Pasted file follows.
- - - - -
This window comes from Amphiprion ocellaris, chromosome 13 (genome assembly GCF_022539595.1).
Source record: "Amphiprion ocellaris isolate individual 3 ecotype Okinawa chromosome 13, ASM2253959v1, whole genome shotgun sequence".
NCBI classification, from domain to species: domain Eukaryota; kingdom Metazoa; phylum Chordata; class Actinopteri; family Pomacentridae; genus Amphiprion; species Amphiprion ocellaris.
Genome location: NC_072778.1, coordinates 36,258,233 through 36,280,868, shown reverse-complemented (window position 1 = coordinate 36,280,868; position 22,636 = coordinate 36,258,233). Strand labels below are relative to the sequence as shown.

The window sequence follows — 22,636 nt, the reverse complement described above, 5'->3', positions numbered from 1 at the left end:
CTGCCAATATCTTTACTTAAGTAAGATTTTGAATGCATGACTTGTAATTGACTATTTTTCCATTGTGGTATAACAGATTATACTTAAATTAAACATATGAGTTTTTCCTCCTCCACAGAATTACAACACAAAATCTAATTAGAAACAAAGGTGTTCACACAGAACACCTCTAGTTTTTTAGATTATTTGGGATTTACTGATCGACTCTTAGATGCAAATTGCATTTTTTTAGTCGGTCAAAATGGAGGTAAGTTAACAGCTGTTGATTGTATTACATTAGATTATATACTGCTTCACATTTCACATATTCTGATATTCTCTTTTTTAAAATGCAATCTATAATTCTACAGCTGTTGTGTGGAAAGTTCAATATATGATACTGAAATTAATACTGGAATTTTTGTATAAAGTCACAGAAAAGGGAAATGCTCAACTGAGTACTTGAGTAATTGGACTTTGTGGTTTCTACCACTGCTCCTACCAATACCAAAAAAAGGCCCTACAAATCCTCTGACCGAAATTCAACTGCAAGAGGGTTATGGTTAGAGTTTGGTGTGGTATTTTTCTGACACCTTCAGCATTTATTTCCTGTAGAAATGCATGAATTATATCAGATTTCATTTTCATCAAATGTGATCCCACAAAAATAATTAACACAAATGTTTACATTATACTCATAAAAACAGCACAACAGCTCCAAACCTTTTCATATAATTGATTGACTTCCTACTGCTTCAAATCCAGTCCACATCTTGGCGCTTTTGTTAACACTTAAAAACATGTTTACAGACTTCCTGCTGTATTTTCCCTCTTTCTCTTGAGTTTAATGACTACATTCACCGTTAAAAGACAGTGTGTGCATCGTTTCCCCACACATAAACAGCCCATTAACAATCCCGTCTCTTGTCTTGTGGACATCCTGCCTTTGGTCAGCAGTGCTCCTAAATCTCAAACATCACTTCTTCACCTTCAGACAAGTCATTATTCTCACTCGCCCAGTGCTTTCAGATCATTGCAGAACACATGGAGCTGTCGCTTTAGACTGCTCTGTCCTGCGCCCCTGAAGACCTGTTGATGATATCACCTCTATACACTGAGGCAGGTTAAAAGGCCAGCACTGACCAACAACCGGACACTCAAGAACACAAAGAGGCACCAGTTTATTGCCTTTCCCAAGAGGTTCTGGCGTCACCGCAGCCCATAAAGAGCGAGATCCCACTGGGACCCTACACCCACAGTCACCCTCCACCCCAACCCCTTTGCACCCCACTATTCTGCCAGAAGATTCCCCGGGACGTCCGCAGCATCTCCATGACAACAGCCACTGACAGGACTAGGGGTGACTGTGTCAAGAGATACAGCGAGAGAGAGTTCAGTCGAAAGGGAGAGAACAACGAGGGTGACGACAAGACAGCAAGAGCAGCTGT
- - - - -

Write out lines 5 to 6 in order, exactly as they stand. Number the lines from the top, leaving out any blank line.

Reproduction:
The window sequence follows — 22,636 nt, the reverse complement described above, 5'->3', positions numbered from 1 at the left end:
CTGCCAATATCTTTACTTAAGTAAGATTTTGAATGCATGACTTGTAATTGACTATTTTTCCATTGTGGTATAACAGATTATACTTAAATTAAACATATGAGTTTTTCCTCCTCCACAGAATTACAACACAAAATCTAATTAGAAACAAAGGTGTTCACACAGAACACCTCTAGTTTTTTAGATTATTTGGGATTTACTGATCGACTCTTAGATGCAAATTGCATTTTTTTAGTCGGTCAAAATGGAGGTAAGTTAACAGCTGTTGATTGTATTACATTAGATTATATACTGCTTCACATTTCACATATTCTGATATTCTCTTTTTTAAAATGCAATCTATAATTCTACAGCTGTTGTGTGGAAAGTTCAATATATGATACTGAAATTAATACTGGAATTTTTGTATAAAGTCACAGAAAAGGGAAATGCTCAACTGAGTACTTGAGTAATTGGACTTTGTGGTTTCTACCACTGCTCCTACCAATACCAAAAAAAGGCCCTACAAATCCTCTGACCGAAATTCAACTGCAAGAGGGTTATGGTTAGAGTTTGGTGTGGTATTTTTCTGACACCTTCAGCATTTATTTCCTGTAGAAATGCATGAATTATATCAGATTTCATTTTCATCAAATGTGATCCCACAAAAATAATTAACACAAATGTTTACATTATACTCATAAAAACAGCACAACAGCTCCAAACCTTTTCATATAATTGATTGACTTCCTACTGCTTCAAATCCAGTCCACATCTTGGCGCTTTTGTTAACACTTAAAAACATGTTTACAGACTTCCTGCTGTATTTTCCCTCTTTCTCTTGAGTTTAATGACTACATTCACCGTTAAAAGACAGTGTGTGCATCGTTTCCCCACACATAAACAGCCCATTAACAATCCCGTCTCTTGTCTTGTGGACATCCTGCCTTTGGTCAGCAGTGCTCCTAAATCTCAAACATCACTTCTTCACCTTCAGACAAGTCATTATTCTCACTCGCCCAGTGCTTTCAGATCATTGCAGAACACATGGAGCTGTCGCTTTAGACTGCTCTGTCCTGCGCCCCTGAAGACCTGTTGATGATATCACCTCTATACACTGAGGCAGGTTAAAAGGCCAGCACTGACCAACAACCGGACACTCAAGAACACAAAGAGGCACCAGTTTATTGCCTTTCCCAAGAGGTTCTGGCGTCACCGCAGCCCATAAAGAGCGAGATCCCACTGGGACCCTACACCCACAGTCACCCTCCACCCCAACCCCTTTGCACCCCACTATTCTGCCAGAAGATTCCCCGGGACGTCCGCAGCATCTCCATGACAACAGCCACTGACAGGACTAGGGGTGACTGTGTCAAGAGATACAGCGAGAGAGAGTTCAGTCGAAAGGGAGAGAACAACGAGGGTGACGACAAGACAGCAAGAGCAGCTGT